Cameron Thompson

HOUSTON (CN) — The Texas Attorney General’s Office sued Harris County on Tuesday over its Uplift Harris guaranteed income program, marking the newest legal and political battle between Houston and Austin.

Uplift Harris, established using a $20.5 million federal grant under the American Rescue Plan Act, would give 1,928 Harris County residents $500 per month for 18 months, which they can use as they see fit. The recipients would be chosen randomly from the broader pool of applicants, roughly 82,000 according to public data, who live below 200% of the federal poverty line. Harris County’s program follows dozens of similar programs across the country, including Austin, though only a few are county-run.

County Judge Lina Hidalgo and County Commissioner Rodney Ellis, both Democrats, announced the program last June. Ellis pitched the programs as a way to address “[the] decades of neglect, inequity, and discrimination [that] have financially destabilized generations of Harris County families, perpetuated poverty, and created unfair barriers to prosperity.” Applications began in January and the first cohort was expected to start receiving funds as early as April 24.

But Republican officials in Austin have been skeptical of the program’s constitutionality for some time. In January 2024, state Senator Paul Bettencourt wrote to Attorney General Paxton and questioned the legality of the program. “Do counties have the authority to enact a guaranteed income program?” Bettencourt asked. “Would such a policy violate the gift prohibition clause in the Texas Constitution?”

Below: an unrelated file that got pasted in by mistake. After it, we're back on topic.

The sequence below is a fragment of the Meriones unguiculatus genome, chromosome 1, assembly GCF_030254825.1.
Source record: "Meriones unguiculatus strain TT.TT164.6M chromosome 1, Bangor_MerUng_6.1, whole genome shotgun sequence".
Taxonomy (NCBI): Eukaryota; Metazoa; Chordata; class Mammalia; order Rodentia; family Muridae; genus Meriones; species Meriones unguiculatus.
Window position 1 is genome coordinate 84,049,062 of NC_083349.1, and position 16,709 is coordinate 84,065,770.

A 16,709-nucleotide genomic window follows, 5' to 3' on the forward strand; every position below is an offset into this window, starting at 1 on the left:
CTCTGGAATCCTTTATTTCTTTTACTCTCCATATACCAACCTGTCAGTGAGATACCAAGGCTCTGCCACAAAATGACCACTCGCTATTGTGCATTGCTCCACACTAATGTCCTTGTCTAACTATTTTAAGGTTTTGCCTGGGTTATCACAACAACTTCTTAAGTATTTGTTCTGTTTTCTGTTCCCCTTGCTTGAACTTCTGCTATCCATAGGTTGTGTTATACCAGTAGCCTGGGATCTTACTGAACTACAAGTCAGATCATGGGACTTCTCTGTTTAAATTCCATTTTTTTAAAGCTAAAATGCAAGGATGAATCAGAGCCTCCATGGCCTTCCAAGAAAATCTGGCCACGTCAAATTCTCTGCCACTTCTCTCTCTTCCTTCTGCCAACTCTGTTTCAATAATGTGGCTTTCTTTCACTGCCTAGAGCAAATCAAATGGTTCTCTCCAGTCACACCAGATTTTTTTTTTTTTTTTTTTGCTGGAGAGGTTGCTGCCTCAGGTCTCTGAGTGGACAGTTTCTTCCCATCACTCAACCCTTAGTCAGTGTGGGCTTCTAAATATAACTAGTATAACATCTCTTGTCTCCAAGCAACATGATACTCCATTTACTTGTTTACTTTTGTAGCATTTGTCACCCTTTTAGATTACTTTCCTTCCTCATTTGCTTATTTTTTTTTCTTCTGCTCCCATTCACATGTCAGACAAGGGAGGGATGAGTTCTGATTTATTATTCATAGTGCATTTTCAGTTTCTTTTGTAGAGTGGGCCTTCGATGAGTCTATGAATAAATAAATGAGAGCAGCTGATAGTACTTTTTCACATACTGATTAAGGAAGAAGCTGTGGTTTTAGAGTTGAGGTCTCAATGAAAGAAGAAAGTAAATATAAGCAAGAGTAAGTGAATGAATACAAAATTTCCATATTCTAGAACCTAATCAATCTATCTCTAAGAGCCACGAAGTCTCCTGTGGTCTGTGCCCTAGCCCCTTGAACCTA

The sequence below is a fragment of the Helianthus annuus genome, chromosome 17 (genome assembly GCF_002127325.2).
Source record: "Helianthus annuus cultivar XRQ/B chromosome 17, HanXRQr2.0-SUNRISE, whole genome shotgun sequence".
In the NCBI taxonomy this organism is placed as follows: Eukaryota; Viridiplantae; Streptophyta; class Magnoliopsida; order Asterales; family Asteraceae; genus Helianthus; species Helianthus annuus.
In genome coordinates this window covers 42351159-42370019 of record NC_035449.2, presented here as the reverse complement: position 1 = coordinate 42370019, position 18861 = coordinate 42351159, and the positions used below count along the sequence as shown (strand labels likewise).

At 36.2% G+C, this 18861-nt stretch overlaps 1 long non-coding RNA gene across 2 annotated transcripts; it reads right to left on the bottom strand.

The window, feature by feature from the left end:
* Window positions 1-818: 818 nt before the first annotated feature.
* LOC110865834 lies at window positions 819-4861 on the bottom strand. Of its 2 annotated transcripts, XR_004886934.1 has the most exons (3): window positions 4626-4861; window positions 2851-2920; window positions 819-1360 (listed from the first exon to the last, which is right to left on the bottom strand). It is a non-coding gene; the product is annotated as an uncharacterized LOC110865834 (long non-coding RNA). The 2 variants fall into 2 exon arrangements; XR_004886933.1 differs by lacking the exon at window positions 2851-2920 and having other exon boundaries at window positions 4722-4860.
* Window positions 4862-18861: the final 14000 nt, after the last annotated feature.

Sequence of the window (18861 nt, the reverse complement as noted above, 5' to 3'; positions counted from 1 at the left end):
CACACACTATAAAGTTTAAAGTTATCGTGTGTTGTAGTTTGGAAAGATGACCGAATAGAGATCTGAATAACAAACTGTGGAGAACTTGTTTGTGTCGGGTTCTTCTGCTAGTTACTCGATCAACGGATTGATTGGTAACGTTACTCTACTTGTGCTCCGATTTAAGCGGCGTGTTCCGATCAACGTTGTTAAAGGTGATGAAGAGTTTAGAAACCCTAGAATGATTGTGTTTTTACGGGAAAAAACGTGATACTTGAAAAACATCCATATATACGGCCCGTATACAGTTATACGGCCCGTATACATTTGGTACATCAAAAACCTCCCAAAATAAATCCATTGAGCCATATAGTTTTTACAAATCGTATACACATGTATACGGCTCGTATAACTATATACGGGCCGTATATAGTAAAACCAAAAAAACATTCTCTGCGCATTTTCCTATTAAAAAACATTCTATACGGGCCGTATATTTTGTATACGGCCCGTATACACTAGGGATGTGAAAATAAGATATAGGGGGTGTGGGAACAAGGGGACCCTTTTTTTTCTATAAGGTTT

Paxton's lawsuit, filed in Harris County Court on April 9th, attacked the program on both of those points.

The state argues the program violates Article III, Section 52(a) of the Texas Constitution, which says counties lack the authority “to lend its credit or to grant public money or thing of value in aid of, or to any individual,” with or without authorization by the Legislature.

For a county program to be valid under that section, the program must accomplish a public purpose, its funding must remain under county control and must return a benefit to the county. Uplift Harris, according to the state, failed all three requirements, because the beneficiaries of the program are chosen at random and do not have to pay the money back.

The state also claims that because the recipients are chosen at random and make up such a small share of the county — just 0.04% — the program created a “purely arbitrary” class of people. Thus, the program violated Article I, Section 3 of the Texas Constitution, which states that no one “is entitled to exclusive separate emoluments or privileges.”

But alongside the legal arguments, the attorney general drops in some politically charged language. Paxton and his team call the program the “Harris Handout” and a “socialist experiment by Lina Hidalgo and the progressive Democrats responsible for the Harris County disaster.” They also claim that these funds were being “doled out as door prizes at the voting booth.”

Elections have been a major point of contention, as that last point alludes to, between Democratic officials in Houston and Harris County and Republican state officials in Austin. Harris County, a large Democratic stronghold in the Republican-dominated state, sued the state last year over a law that would eliminate the county's local control of its elections. The county established an independent election administration in 2020, which drew the ire of the attorney general. Likewise, Governor Greg Abbott cast doubt over the county’s election in 2022.

The state wants a judge to block Harris County from distributing the funds while the case is pending.